8. ^ you’ll have to go to Settings to do so (www.cnet.com)
  9. ^ not all VPNs are created equal (www.cnet.com)
  10. ^ Security (www.cnet.com)
  11. ^ CNET Magazine (www.cnet.com)

KRACK in Wi-Fi security: Everything you need to know

James Martin/CNET

Wi-Fi is everywhere, and you’re on it all the time. Get your guard up. A newly revealed Wi-Fi weak spot puts just about every device at risk, from your work computer to the phone in your hand and the laptop you tote to the coffee shop.

What’s especially frustrating is that the attack, called KRACK[1], could slip in through a vulnerability in a fundamental security protocol. Here’s a rundown on all the key information.

Now Playing: Watch this: Wi-Fi has a big security flaw – and you need to act now

What happened?

A researcher in Belgium named Mathy Vanhoef stumbled across a problem[2] in the code behind WPA2, a protocol that makes wireless connections work in practically every device. The flaw means that all devices are vulnerable to hackers who want to pick up on all the internet traffic flowing in and out of laptops, phones, smart home devices[3] and anything else with a Wi-Fi connection.

Why the name KRACK?

It’s short for “Key Reinstallation Attack.” It refers to the trick Vanhoef found could be used to open up your internet traffic to hackers, which forces a device to repeat sensitive information to establish an internet connection.

Is it as bad as it sounds?

The good news is a hacker has to be nearby to carry out an attack that takes advantage of this problem.

The bad news is the attack could be carried out on virtually anything nearby with a Wi-Fi connection. Your devices are likely vulnerable.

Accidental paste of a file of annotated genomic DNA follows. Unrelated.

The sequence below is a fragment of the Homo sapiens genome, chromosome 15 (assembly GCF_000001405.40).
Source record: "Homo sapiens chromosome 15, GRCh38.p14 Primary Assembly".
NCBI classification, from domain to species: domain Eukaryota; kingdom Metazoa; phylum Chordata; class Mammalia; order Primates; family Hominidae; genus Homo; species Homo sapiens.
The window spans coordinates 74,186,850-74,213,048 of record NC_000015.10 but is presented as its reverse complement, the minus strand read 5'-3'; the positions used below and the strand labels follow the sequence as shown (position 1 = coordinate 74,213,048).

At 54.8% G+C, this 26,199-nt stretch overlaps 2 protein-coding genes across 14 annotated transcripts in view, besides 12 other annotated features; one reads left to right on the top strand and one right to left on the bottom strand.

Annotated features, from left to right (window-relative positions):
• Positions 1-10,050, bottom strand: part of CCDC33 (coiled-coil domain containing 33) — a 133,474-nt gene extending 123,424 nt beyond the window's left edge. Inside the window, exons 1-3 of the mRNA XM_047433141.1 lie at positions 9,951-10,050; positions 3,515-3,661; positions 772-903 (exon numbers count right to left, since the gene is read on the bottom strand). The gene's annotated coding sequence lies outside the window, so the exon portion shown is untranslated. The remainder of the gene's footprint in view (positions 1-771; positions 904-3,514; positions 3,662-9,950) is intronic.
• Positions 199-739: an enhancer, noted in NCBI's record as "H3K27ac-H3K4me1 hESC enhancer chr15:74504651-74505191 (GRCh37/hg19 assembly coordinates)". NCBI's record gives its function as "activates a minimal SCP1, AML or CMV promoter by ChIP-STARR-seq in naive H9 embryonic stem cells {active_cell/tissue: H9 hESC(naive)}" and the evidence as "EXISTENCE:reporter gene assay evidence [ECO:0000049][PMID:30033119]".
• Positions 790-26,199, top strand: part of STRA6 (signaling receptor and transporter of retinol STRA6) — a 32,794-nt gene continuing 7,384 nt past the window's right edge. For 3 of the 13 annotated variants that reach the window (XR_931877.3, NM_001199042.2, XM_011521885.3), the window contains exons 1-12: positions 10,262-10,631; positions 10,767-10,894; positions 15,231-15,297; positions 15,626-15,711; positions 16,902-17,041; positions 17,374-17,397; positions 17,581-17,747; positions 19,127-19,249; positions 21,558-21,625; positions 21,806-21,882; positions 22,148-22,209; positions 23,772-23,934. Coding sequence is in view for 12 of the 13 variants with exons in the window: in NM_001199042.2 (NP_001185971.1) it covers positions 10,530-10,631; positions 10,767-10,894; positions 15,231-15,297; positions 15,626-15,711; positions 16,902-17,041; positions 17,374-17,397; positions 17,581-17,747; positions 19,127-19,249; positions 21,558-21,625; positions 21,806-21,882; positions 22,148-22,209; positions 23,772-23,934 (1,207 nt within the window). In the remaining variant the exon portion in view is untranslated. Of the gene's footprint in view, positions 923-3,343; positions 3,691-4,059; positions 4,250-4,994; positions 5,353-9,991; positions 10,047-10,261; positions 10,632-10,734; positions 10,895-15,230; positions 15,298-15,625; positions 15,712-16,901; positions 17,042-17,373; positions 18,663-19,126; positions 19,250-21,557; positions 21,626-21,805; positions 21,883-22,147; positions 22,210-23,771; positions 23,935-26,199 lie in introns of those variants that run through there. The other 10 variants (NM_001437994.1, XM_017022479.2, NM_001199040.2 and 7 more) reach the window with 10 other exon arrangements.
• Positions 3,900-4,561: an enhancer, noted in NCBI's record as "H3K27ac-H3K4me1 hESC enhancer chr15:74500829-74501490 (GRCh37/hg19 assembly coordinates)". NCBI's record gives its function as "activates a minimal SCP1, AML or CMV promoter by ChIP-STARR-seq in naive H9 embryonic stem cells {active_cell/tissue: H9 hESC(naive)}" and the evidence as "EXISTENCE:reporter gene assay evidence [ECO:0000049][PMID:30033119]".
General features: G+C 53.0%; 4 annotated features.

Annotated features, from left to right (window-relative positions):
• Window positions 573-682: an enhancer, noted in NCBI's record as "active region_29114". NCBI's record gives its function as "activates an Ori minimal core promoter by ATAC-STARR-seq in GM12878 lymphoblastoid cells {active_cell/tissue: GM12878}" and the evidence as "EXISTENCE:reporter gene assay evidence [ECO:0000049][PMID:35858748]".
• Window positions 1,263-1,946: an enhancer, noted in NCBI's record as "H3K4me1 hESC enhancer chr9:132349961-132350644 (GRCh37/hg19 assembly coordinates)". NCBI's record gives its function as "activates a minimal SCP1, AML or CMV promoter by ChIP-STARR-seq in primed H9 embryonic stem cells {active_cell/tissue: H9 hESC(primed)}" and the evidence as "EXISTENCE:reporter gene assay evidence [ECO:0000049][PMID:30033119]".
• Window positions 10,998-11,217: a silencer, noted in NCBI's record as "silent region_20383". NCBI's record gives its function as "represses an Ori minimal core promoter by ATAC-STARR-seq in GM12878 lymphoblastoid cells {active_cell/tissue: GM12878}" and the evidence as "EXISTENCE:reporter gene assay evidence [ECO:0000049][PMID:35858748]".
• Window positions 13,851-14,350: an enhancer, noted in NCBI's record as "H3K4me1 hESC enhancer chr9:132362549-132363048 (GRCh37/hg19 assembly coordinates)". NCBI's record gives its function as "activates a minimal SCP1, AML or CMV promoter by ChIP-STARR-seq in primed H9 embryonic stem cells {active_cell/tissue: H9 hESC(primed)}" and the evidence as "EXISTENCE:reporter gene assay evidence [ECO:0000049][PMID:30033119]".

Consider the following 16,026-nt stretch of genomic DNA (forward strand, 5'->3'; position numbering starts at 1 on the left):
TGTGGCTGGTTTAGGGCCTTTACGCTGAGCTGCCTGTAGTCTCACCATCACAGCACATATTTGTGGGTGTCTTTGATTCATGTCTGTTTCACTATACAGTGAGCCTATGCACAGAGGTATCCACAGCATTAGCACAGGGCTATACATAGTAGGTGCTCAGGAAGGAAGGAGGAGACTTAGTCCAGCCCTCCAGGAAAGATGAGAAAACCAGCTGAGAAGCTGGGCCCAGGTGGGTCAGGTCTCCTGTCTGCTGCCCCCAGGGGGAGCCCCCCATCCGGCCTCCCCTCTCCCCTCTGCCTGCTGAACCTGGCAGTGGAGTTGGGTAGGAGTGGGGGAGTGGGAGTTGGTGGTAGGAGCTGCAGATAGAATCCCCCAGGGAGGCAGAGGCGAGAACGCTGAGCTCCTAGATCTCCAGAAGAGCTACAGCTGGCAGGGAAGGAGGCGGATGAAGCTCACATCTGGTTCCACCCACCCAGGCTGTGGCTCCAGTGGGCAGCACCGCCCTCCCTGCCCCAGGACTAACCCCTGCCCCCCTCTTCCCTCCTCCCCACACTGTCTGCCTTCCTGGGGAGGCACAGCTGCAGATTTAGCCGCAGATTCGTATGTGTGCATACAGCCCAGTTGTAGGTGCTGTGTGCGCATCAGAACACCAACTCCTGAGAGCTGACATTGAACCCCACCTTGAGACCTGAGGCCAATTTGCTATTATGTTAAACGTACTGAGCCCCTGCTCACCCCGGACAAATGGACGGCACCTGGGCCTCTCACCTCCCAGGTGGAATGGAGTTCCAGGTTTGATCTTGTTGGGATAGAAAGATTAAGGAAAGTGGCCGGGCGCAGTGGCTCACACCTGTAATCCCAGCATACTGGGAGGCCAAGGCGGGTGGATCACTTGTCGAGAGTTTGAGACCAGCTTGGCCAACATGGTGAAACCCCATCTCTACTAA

Do attackers need to have physical or local access to your network, or can they do so remotely?

Hackers must be near your device to use this attack. This significantly cuts back on the breadth of attack a single hacker can carry out at once.

However, the weakness is currently so pervasive that Vanhoef said everyone should assume all their devices are affected and vulnerable.

What’s the best way to protect myself?

The most important thing you can do is update your devices as patches become available. Second, you’ll want to consider patching your router firmware if the manufacturer doesn’t update it for you automatically. Here’s a more thorough list of steps[4] to take to secure yourself, and here, from our colleagues at ZDNet, is list of every patch that’s been released so far[5].

Can’t I just change my Wi-Fi password?

You can change your passwords as an extra protective measure — but this is the least important step.

Even though your instinct might be to change your passwords right away, it won’t block out hackers who know how to use KRACK.

When will companies start patching?

Windows customers are already protected if they installed software updates released last Tuesday. Apple said it’s finalizing patches for iOS, MacOS, WatchOS and TVOS that will be available in the next few weeks. Google said[6] it’s aware of the problem and will be releasing any patches necessary in the coming weeks. Amazon is also looking into what patches are needed.

Router manufacturers Linksys and Netgear both said they’re aware of the problem; Netgear has begun putting out patches. Samsung products are at risk, and the company hasn’t responded to requests for comment on when updates will be available.

Should I just get a new router?